Stone Crab: Menippe mercenaria or Menippe adina
||Gulf State Waters
||Atlantic State Waters
|Minimum Size Limit
||2 3/4-inch claw
|Daily Bag Limit
||1 gallon of claws per person or 2 gallons per vessel, whichever is less
*Harvest of egg-bearing crabs prohibited
- Legal Gear: stone crab trap (max. 5 per person), dip or landing net
- Illegal Gear: Any device that can puncture, crush or injure the crab body, such as spears, grains, grabs, hooks or similar devices.
- Maximum trap size is 24 inches by 24 inches by 24 inches or a volume of 8 cubic feet
- Traps can be made from either wood, wire or plastic
- The throat or entrance must be 5 ½ inches by 3 ½ inches
- NEW: Throat must be 5 1/2 by 3 1/8 inches in Collier, Monroe and Miami-Dade
- If the throat or entrance is round, it cannot exceed 5 inches in diameter
- NEW: Round throats prohibited in Collier, Monroe and Miami-Dade counties
- The trap must have a degradable panel that is 5 ½ inches by 3 ½ inches and is made of cypress or untreated pine slat no thicker than ¾ of an inch
- Harvester name and address must be permanently affixed and legible
- The buoy must be no smaller than 6 inches and must be marked with a legible “R” that is at least 2 inches tall.
- Buoys are not required if trap is fished from a dock.
- Traps must be pulled manually (not by a trap-puller). Any vessel that is rigged with a trap-puller will be considered a commercial vessel and the appropriate licenses will be required.
- Traps must be pulled only during daylight hours.
- Traps must not be placed in navigational channels of the Intracoastal waterways, or in navigational channels maintained and marked by any county, municipal, state or federal governmental agency.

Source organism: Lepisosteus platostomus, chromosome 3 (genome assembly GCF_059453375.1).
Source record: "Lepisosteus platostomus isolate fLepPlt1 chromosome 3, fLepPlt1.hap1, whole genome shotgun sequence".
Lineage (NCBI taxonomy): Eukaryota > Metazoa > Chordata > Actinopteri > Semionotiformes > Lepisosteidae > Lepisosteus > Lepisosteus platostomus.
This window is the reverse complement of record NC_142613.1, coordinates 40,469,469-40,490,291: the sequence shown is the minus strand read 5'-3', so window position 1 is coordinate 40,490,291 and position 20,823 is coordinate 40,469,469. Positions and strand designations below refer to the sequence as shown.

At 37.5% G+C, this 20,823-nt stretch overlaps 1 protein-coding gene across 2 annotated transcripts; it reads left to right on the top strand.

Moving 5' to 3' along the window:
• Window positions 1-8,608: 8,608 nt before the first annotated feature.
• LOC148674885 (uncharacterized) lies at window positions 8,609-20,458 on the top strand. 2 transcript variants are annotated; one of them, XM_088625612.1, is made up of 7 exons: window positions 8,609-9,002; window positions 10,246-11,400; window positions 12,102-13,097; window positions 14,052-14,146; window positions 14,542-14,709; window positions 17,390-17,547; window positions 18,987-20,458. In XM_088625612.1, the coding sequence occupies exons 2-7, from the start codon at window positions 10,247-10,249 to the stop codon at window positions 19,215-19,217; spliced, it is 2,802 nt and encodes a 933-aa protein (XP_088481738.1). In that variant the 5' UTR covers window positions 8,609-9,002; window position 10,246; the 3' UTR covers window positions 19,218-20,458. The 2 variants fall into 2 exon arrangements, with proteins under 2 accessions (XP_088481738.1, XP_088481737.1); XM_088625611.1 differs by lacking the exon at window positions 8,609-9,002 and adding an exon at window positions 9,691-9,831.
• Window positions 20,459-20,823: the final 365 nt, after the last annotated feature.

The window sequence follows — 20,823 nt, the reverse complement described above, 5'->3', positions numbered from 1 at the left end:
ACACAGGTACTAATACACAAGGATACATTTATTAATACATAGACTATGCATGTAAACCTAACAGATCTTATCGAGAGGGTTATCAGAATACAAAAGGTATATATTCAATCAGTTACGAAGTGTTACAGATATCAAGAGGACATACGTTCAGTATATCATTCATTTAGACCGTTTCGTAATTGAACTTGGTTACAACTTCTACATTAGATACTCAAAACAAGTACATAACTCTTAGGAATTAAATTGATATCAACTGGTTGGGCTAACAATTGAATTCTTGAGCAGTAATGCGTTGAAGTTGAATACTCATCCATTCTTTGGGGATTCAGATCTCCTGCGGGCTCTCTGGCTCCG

State Waters Harvest Seasons:
Open Oct. 15 - May 15
Traps may be placed in the water 10 days prior to the opening of the season, but once placed, you may not tend to the traps until the start of the season, at which time you may begin harvesting.
Video: How to harvest a stone crab claw
Can both stone crab claws be harvested?
Yes. Both claws of a stone crab may be harvested lawfully if they are of legal size. Although it is currently lawful to harvest both of a stone crab's claws, this practice leaves the stone crab with few alternatives to defend itself from predators.
Although the crab can still obtain minimal amounts of food with no claws, having one claw (if the other one is harvested) will enable the crab to obtain greater amounts of food in a shorter amount of time. Stone crabs (like other crustaceans) have the ability to grow back their claws, but this process requires a large amount of energy in the form of food.
The quicker the crab can obtain the energy required to molt and grow its lost claw, the sooner this renewable delicacy will have another claw to replace the missing one.
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